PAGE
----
On a cold night outside of Slims, a venue right off of highway 101 in San Francisco, a cluster of fans are lined up against the brick wall awaiting that moment when the doors to the 1000 capacity club open and allow for a chance to not only find a place on the GA floor, but escape from the more and more likely chance of rain that is about to occur.
Once the doors open and the crowd enters, people take their place in front of the stage. The crowd is small, but it makes for a more intimate show. This was the scene at the Ghost Town headlining tour stop, the first night of the tour, with openers Dangerkids, Palaye Royale, and Bad Seed Rising.
Now I'd like to say something in particular about the openers: I was extremely impressed by them. Let's start with Bad Seed Rising. The members are all younger than I am, and they could kick my ass at singing or playing an instrument any day of the week. The four piece band, led by vocalist Francheska Pastor, were a force to be reckoned with, and every band had to match the bar they had set. (I personally think the only one that truly matched it was Dangerkids, but we'll get to that in a minute). Expect big things from this band in the future.
Palaye Royale went up, and while I was impressed with them, I didn't dig it quite as much as Bad Seed Rising. However, I have an immense appreciation for the kind of music they were playing. The way they were dressed as they took the stage implied that we were about to listen to a metalcore artist. It felt more like amped up blues rock, and it stuck out to me in a good way for the rest of the evening.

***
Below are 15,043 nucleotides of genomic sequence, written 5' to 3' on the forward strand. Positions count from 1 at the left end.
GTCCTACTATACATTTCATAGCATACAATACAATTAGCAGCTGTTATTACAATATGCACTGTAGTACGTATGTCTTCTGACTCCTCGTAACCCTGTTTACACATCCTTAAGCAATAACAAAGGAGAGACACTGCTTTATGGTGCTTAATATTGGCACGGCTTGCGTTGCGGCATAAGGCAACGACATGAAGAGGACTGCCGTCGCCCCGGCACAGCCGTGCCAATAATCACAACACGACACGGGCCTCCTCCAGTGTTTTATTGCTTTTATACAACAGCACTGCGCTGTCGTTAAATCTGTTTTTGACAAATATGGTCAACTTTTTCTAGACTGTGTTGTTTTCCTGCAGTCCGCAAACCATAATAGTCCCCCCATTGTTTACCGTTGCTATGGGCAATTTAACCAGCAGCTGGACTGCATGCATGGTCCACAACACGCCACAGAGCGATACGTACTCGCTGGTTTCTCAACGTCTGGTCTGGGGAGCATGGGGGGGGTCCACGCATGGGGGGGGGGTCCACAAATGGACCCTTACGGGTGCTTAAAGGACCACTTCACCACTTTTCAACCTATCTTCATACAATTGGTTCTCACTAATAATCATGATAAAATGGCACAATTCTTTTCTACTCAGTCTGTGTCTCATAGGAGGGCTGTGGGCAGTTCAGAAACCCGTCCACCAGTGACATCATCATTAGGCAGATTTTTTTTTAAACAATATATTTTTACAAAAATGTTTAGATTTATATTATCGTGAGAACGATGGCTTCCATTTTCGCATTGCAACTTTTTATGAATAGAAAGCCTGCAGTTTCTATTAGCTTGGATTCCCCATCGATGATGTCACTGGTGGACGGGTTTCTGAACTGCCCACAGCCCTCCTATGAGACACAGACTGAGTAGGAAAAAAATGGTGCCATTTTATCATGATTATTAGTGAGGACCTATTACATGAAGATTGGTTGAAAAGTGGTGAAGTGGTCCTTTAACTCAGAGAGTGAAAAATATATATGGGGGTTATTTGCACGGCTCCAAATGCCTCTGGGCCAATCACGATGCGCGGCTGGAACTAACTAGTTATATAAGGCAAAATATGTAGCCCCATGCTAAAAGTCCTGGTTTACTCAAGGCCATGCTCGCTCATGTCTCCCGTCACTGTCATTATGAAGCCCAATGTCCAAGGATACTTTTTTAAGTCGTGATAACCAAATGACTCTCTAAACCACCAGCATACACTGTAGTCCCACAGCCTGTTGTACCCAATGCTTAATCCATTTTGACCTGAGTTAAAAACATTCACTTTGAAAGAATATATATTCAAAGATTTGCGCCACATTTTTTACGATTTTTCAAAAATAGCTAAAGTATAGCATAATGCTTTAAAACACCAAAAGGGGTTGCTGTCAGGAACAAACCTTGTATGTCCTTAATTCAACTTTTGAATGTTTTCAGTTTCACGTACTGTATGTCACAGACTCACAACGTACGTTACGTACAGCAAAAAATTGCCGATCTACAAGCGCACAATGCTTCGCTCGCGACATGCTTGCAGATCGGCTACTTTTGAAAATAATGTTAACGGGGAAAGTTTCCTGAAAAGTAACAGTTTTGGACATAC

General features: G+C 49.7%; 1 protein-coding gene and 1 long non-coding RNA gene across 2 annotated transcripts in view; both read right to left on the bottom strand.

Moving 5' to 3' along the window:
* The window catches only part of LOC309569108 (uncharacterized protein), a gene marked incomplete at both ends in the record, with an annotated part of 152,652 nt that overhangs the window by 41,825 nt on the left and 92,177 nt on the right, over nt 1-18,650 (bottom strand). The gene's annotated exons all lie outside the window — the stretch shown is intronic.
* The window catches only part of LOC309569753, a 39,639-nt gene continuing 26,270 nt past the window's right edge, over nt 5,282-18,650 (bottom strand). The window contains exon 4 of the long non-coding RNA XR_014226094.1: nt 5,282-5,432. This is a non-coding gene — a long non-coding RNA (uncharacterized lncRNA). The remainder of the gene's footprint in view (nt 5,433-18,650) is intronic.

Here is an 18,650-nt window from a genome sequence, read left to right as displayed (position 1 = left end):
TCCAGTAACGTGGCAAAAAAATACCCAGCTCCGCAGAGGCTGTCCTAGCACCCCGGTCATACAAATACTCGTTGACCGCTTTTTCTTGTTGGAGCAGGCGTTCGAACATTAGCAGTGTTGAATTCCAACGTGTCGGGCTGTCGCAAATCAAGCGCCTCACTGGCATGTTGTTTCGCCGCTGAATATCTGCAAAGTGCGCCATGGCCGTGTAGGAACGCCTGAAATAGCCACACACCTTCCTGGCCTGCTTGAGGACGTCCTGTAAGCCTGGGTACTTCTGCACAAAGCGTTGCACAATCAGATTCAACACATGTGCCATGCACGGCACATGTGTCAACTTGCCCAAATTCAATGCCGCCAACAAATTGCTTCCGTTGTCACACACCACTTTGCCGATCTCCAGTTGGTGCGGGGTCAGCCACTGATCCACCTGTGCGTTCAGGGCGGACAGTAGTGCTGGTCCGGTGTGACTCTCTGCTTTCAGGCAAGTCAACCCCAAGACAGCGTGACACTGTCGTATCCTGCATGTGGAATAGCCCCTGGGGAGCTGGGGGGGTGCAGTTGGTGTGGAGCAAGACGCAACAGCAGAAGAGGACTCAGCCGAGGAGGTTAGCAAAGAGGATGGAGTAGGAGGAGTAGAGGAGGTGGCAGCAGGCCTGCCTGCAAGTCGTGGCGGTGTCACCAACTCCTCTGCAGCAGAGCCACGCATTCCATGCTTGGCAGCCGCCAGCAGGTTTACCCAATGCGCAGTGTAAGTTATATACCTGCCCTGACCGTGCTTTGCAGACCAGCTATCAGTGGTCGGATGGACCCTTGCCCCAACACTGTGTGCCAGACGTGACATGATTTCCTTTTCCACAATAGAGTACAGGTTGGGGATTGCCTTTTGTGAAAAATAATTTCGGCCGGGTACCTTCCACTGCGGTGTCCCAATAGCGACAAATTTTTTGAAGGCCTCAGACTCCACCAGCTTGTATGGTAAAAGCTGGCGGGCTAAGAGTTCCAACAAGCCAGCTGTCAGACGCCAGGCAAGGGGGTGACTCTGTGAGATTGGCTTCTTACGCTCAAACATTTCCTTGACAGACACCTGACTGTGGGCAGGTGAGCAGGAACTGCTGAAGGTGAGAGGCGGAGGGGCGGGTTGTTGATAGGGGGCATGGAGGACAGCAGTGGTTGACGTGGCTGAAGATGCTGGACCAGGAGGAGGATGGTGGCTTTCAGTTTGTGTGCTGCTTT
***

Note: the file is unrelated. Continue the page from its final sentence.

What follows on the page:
Dangerkids took the stage and, after hearing about them for many years, I can finally understand the hype. Think about Linkin Park for a moment. Do you remember the first time you heard Hybrid Theory or Meteora? Now think about your favorite metalcore band. Do you remember the moment when you first heard a song like "Hey John, What's Your Name Again?", or anything off of Define The Great Line? I assure you that when you see these guys, they will give you that same feeling of joy, or at least something damn close to it.
The closer of the night, Ghost Town, a band that has usually been highly enjoyable for me in the past, didn't quite exceed my expectations this time around. The entire band was shrouded in darkness for nearly the entire set, with a strobe light here or there to "shake things up". I know these guys can put on a fun show; I've seen them play before. But the material just wasn't cutting it for me. Maybe it was because the crowd wasn't into it as much, or maybe I was just out of it, but unfortunately, something felt a bit off in their set. I'll revisit them next time around, though.
This has been another Shameless Promotion.